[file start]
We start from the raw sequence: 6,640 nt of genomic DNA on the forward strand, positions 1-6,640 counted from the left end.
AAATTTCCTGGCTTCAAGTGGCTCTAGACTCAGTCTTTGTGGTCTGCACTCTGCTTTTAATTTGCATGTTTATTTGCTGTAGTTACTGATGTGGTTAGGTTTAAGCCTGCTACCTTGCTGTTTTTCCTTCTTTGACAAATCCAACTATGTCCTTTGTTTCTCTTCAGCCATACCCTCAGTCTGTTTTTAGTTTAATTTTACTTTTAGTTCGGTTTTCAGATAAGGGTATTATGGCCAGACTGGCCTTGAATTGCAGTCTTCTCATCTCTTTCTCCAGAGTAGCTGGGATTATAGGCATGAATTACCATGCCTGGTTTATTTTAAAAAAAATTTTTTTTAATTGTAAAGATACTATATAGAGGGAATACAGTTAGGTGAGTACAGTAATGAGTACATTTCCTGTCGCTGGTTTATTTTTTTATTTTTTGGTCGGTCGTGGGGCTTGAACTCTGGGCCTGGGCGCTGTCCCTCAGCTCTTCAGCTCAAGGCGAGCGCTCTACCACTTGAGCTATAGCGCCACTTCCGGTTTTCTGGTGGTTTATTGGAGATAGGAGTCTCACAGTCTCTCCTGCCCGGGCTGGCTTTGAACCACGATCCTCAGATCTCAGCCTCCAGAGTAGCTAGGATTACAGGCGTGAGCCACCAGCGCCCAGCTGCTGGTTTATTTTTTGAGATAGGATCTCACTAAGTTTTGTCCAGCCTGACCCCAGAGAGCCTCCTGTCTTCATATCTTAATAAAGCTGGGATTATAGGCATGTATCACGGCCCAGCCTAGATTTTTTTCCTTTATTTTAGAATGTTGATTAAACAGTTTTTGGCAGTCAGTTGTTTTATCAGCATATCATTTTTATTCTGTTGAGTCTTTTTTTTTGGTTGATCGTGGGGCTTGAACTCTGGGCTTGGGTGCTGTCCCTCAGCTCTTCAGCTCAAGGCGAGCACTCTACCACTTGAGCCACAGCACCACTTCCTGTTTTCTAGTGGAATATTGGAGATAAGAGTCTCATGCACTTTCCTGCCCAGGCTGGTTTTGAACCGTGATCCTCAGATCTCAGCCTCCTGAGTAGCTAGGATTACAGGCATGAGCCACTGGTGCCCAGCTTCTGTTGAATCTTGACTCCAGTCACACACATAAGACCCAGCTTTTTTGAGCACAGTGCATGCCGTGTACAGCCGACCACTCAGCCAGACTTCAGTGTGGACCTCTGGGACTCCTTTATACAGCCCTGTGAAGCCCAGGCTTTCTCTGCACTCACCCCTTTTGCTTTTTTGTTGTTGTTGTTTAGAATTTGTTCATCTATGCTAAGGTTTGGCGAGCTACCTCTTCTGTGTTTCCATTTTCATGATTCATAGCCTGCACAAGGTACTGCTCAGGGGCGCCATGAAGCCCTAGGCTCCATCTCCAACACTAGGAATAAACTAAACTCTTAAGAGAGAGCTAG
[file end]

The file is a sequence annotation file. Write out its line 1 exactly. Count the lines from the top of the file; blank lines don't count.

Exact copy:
We start from the raw sequence: 6,640 nt of genomic DNA on the forward strand, positions 1-6,640 counted from the left end.